Be true to yourself.

Last week I had a wonderful opportunity to catch up with a dear friend who has been instrumental in formulating the person whom I have become. We discussed many things; family, friends, self-awareness, resilience, low points, and achievements in our lives thus far.


One part of the conversation really resonated with me and I would love to share with you as it surrounds the concept of being true to yourself.


For the last 20 years, in every annual performance review that I can recall, I have had the same feedback; I tend to say things as they are. This does not always go down too well, especially if it contradicts superiors who believe they are correct merely due to their position.

Don’t get me wrong, there have been times where I have said things due to anger and resentment, but always with good intentions. Over the years though, through learning from feedback, I have learnt to provide evidence to my outbursts.


I am still willing to call things out and say it as it is, but I ensure that I can back up my comment with evidence, and that people understand the perspective from which I am viewing the World at the time.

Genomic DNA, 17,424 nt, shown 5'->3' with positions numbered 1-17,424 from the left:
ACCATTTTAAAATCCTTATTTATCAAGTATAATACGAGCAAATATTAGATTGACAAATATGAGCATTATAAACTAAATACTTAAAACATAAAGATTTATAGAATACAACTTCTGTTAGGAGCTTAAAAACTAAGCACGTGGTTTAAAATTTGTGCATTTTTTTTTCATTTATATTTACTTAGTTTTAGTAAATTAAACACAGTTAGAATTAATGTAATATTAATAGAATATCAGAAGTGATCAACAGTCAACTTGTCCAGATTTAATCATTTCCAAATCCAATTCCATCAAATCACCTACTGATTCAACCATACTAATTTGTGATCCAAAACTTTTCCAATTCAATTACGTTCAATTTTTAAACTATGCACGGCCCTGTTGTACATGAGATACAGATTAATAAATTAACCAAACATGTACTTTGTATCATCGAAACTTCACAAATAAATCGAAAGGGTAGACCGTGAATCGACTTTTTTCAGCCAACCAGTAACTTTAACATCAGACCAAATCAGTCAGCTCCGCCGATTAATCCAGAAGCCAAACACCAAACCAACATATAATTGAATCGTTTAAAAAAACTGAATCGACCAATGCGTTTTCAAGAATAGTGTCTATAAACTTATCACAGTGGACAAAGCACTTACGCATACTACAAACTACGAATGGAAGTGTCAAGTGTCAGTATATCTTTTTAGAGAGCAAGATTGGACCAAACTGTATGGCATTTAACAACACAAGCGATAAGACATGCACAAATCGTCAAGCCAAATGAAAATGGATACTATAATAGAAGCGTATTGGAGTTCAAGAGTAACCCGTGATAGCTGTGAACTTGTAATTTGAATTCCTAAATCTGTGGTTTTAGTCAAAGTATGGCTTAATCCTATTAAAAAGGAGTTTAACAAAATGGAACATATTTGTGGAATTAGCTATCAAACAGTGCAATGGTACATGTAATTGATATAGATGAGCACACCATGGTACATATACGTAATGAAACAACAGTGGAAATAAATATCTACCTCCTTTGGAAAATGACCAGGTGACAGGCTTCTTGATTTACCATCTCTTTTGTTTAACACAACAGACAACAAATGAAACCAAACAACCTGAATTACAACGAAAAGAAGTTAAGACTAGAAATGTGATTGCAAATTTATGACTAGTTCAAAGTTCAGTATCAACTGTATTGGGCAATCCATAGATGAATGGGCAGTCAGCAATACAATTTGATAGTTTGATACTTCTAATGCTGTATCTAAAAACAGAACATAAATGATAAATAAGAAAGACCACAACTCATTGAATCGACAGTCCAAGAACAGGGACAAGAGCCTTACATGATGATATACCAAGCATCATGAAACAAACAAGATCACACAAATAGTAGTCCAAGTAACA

Regardless of intent, I have come into bother over the years. I have remained resilient in my honesty and voicing my opinions though.


My friend, who is far more intelligent and experienced than I am, raised a really interesting perspective that I had never considered until now. He questioned whether there is a correlation between those that do not express their honest opinions, who bottle things up, and subsequent issues surrounding mental health and wellbeing.


If you bottle up your feelings, beliefs and ultimately your voice, does this increase the psychological pressure that you impose upon yourself? I am sure we have all been in a situation where you are angered at yourself because you did not speak up when you had the opportunity. How does this make you feel? What are the subsequent effects that may go unnoticed but can add up? It is thought provoking and unfortunately I don't have the scientific or evidence based answer for you.


What I do know is that from a lifetime of being true to myself, my beliefs and always wanting to do the right thing, I don’t worry about upsetting the applecart by saying what is on my mind. As long as I have good intentions, can evidence my argument and respect the perspectives of others in the situation with me, then I can lay my head down with no regrets.

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